Everyone likes a good mystery and the longest unsolved mystery in America’s history might be Roanoke Island. The first attempt by the English to establish a colony in the New World ended with 116 people disappearing with only one clue left behind; the word Croatoan carved into a post. We have visited some large naval forts both in Florida and in Oregon, so when I told the kids we would be having school at a fort they thought they knew what to expect. The fort on Roanoke Island though was just a very old earthen walled fort. When we walked up to the fort the kids were a little incredulous and surprised to see the dirt walls. A ranger gave a very informative talk about the theories that people have put forth on what happened to the colonists. She did a great job of making the audience think about the possibilities. Yes the rangers at the National Parks do a great job of educating us and the adults always walk away with more knowledge, so I know the kids are learning somethings too. Even though the colony disappeared and the earthen fort was reconstructed by the park in the 50’s (meaning not much of the original structures were left to view), the National Park had a great visitor center with tons of information about the area. We not only learned about the natives and the colony, we learned about the island through the years. Another huge discovery happened on the island. We thought it was interesting that wireless voice transmissions were first developed on Roanoke Island during the same time that the Wright Brothers were developing flight at Kitty Hawk. It was a good day of learning history for the whole family and the kids managed to get another junior ranger badge.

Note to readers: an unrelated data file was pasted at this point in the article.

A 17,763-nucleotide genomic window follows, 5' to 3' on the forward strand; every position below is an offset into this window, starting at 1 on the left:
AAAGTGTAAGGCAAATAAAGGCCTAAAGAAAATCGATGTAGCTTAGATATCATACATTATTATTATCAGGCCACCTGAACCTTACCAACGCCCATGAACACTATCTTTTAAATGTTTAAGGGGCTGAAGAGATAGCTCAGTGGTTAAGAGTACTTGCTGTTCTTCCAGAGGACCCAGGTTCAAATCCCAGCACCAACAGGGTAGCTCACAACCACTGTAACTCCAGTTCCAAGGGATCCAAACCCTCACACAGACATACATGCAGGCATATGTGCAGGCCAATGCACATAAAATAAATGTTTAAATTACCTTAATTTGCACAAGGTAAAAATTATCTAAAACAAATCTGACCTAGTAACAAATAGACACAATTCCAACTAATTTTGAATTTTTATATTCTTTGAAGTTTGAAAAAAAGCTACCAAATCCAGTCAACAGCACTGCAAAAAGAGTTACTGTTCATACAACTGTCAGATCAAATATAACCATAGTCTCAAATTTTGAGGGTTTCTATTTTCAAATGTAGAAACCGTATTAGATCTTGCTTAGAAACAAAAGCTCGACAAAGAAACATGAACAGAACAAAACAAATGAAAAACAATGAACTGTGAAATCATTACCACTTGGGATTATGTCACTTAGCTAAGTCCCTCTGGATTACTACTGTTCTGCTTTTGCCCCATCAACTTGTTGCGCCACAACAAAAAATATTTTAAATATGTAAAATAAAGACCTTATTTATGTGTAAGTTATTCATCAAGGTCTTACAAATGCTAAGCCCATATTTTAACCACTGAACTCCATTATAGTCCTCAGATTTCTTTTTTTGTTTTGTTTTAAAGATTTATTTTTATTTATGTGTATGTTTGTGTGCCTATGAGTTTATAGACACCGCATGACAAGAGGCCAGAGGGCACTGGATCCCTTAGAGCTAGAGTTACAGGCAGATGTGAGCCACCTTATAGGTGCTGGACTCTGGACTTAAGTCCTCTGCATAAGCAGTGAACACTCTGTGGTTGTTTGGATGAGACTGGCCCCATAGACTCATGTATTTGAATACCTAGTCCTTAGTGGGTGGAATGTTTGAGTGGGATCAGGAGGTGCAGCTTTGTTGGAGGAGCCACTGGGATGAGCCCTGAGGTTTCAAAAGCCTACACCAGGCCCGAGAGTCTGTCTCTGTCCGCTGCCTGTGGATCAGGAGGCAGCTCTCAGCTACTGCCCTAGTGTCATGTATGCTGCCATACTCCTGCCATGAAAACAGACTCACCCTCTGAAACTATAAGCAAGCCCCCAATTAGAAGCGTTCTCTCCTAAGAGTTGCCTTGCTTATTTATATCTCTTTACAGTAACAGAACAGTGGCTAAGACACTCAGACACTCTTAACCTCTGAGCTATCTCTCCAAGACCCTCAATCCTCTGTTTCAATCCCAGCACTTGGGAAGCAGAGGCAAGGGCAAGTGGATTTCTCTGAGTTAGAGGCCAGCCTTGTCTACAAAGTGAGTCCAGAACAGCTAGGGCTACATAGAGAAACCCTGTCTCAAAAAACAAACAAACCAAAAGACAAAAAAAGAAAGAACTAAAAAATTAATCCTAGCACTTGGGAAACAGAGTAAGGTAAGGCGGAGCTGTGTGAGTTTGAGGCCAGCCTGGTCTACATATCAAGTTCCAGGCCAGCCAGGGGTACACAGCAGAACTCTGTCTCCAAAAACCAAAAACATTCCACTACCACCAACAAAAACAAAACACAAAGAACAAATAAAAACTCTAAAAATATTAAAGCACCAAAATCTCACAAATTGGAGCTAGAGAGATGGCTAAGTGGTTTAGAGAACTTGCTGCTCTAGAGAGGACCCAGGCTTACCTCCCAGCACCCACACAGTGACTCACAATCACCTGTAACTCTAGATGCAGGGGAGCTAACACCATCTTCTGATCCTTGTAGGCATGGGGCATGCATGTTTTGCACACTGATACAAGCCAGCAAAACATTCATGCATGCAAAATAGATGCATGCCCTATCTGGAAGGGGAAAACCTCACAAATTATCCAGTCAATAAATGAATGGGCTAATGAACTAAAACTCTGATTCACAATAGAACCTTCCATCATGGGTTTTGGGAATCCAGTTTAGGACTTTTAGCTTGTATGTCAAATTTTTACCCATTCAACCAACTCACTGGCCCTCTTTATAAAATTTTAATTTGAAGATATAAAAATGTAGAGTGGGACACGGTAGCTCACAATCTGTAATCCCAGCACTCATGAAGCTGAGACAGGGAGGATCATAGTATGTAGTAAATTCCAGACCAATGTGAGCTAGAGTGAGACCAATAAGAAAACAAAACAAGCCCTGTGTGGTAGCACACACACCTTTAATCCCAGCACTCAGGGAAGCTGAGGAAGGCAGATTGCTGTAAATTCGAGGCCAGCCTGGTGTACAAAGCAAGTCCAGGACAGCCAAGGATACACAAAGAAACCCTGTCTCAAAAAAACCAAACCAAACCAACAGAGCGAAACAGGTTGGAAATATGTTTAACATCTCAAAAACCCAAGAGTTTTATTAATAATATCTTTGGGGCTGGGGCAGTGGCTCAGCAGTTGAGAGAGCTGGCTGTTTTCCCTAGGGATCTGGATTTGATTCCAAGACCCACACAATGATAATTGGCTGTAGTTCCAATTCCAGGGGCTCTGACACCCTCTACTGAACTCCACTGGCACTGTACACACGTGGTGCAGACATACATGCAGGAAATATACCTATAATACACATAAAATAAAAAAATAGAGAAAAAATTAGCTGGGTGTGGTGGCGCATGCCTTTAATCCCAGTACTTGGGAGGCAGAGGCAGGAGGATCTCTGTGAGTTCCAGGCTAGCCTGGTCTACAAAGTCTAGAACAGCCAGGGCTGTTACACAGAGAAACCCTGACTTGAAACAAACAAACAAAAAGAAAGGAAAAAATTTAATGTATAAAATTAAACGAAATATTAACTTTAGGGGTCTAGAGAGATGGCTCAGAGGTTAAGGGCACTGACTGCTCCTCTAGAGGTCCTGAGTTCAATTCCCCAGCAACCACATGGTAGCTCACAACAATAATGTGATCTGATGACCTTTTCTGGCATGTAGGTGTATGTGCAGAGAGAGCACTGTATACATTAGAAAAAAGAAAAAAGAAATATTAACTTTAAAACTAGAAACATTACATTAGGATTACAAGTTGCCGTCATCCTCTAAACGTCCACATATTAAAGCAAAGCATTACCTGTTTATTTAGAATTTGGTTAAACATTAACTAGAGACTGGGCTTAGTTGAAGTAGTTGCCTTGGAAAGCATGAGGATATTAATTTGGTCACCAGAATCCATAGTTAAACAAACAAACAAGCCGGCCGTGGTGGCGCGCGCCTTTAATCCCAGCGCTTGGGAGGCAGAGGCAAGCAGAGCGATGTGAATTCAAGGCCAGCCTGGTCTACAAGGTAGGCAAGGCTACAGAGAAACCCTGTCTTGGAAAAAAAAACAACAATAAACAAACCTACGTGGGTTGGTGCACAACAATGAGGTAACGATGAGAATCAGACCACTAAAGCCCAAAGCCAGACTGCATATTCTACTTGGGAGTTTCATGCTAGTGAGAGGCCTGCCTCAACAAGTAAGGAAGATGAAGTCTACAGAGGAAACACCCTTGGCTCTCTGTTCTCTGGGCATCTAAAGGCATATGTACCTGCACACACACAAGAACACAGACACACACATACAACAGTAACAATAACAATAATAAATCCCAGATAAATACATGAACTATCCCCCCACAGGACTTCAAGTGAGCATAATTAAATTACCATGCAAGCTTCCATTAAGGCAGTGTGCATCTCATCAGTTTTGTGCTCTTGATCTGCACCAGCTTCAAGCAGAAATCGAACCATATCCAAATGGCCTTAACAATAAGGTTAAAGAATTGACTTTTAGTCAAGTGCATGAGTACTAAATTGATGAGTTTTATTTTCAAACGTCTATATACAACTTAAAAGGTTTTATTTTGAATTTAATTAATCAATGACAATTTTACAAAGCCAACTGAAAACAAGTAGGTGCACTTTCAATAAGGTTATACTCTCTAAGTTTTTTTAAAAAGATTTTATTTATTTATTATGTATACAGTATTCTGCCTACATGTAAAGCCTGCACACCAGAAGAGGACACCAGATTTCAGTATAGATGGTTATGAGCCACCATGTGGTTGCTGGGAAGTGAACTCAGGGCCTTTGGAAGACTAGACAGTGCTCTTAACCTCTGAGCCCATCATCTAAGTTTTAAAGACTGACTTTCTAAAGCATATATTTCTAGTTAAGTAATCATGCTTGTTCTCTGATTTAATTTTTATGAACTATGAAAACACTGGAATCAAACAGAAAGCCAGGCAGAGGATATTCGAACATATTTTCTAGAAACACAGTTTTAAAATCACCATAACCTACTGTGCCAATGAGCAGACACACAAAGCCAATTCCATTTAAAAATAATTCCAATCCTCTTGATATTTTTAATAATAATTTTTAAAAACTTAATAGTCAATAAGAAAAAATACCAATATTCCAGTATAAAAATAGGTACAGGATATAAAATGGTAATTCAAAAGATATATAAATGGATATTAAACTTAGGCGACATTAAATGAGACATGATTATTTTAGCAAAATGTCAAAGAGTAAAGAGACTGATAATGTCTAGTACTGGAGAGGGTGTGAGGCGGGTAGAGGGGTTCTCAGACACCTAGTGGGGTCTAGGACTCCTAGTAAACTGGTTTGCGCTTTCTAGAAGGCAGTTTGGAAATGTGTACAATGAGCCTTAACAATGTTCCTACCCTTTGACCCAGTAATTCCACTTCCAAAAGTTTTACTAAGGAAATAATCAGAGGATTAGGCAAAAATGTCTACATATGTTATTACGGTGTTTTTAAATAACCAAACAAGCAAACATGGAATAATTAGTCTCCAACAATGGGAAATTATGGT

The Oregon Inlet campground is part of Cape Hatteras National Seashore, so the kids also got the junior ranger book for the seashore. Even though we only stayed four nights the kids completed three junior ranger books! Since we count the junior range programs as part of the kids school, we normally tell them they need to complete the entire book. After two other junior ranger books though we let them just fill out what they wanted to before we turned them in and the kids still did more than bare minimum (said the proud parent who wrote this). There are three lighthouses in the Cape Hatteras National Seashore and the Cape Hatteras Lighthouse is one of the tallest in the country. The road was being worked on so we didn’t drive down to see it plus the Bodie Lighthouse was right up the road. It costs money to climb the lighthouses and kids under 48” tall aren’t allowed to climb them, so we passed on climbing one (we try to only participate in activities everyone in the family can enjoy). It was fun to explore another National Seashore and everyone in the family loves the beach, but the road was calling and we packed it up to head inland to the capital. Yes it was windy on the Outer Banks, but we didn’t mind, we just flew a kite and had a great time!

 

Here are some links to the places we visited

Oregon Inlet Campground and other Cape Hatteras Campgrounds

https://www.nps.gov/caha/planyourvisit/campgrounds.htm

The Wright Brothers Memorial

https://www.nps.gov/wrbr/index.htm

Scoops Ice Cream (they don’t have a website, but Outerbanks.com has their hours and a map of where they are located)

https://www.outerbanks.com/scoops-ice-cream-parlor.html

Fort Raleigh National Historic Site

https://www.nps.gov/fora/index.htm

Bodie Island Lighthouse

https://www.nps.gov/caha/planyourvisit/bils.htm

And here is some more beach fun we had on a beautiful day